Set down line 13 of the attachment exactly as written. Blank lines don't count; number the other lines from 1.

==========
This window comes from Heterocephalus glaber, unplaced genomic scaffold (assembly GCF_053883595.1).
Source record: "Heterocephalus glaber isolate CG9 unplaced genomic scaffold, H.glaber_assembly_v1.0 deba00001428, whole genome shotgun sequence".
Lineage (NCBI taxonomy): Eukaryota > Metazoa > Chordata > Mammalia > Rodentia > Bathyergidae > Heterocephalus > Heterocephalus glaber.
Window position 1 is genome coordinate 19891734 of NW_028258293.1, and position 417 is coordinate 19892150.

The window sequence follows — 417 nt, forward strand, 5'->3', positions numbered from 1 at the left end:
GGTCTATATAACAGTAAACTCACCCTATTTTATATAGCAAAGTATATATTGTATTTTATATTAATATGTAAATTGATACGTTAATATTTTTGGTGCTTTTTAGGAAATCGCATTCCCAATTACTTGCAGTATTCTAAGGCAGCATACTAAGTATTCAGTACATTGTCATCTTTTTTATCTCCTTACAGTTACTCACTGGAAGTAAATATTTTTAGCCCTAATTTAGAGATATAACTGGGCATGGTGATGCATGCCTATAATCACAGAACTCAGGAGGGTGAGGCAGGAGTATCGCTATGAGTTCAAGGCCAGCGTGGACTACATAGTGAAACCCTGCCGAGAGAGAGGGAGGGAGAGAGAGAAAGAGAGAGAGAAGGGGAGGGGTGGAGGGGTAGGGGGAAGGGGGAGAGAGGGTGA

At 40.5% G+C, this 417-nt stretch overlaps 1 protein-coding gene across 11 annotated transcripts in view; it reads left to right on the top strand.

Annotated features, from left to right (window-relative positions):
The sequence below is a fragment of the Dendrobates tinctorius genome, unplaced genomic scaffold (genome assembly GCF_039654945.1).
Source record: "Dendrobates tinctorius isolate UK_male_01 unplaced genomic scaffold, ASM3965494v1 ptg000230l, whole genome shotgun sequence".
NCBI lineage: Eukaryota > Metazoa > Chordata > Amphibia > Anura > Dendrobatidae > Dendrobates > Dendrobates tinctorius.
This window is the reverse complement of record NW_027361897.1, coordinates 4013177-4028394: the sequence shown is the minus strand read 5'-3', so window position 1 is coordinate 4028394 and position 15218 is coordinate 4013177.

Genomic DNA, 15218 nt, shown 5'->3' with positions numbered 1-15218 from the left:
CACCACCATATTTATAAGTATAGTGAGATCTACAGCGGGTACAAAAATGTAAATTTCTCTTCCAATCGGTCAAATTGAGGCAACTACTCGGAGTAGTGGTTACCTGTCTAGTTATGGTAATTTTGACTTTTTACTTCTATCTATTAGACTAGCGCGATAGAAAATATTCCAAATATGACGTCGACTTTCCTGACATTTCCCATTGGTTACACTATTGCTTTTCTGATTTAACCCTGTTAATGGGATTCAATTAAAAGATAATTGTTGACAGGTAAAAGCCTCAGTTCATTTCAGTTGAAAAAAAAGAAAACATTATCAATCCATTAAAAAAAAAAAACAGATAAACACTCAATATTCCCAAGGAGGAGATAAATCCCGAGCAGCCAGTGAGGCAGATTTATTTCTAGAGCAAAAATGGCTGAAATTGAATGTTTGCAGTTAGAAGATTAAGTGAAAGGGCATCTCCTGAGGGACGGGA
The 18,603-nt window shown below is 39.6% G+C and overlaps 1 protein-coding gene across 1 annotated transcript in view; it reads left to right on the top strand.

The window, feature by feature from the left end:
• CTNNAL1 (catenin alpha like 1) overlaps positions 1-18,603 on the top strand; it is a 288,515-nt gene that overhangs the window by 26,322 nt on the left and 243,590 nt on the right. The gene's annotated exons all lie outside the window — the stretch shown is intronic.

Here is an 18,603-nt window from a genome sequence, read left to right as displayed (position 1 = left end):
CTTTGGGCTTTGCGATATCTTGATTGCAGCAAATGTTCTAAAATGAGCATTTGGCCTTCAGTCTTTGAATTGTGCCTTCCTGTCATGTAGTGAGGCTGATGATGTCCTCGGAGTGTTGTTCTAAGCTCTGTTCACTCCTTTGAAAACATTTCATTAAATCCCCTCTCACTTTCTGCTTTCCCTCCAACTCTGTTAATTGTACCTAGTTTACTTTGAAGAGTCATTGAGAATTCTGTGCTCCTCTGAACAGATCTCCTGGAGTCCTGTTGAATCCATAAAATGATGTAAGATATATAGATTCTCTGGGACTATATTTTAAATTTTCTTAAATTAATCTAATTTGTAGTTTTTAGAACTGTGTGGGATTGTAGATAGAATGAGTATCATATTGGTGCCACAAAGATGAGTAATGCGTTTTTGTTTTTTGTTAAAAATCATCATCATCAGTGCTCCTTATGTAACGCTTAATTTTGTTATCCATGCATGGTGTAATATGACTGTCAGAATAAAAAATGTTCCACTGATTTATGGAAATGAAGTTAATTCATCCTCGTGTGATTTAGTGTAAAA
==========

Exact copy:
Genomic DNA, 15218 nt, shown 5'->3' with positions numbered 1-15218 from the left: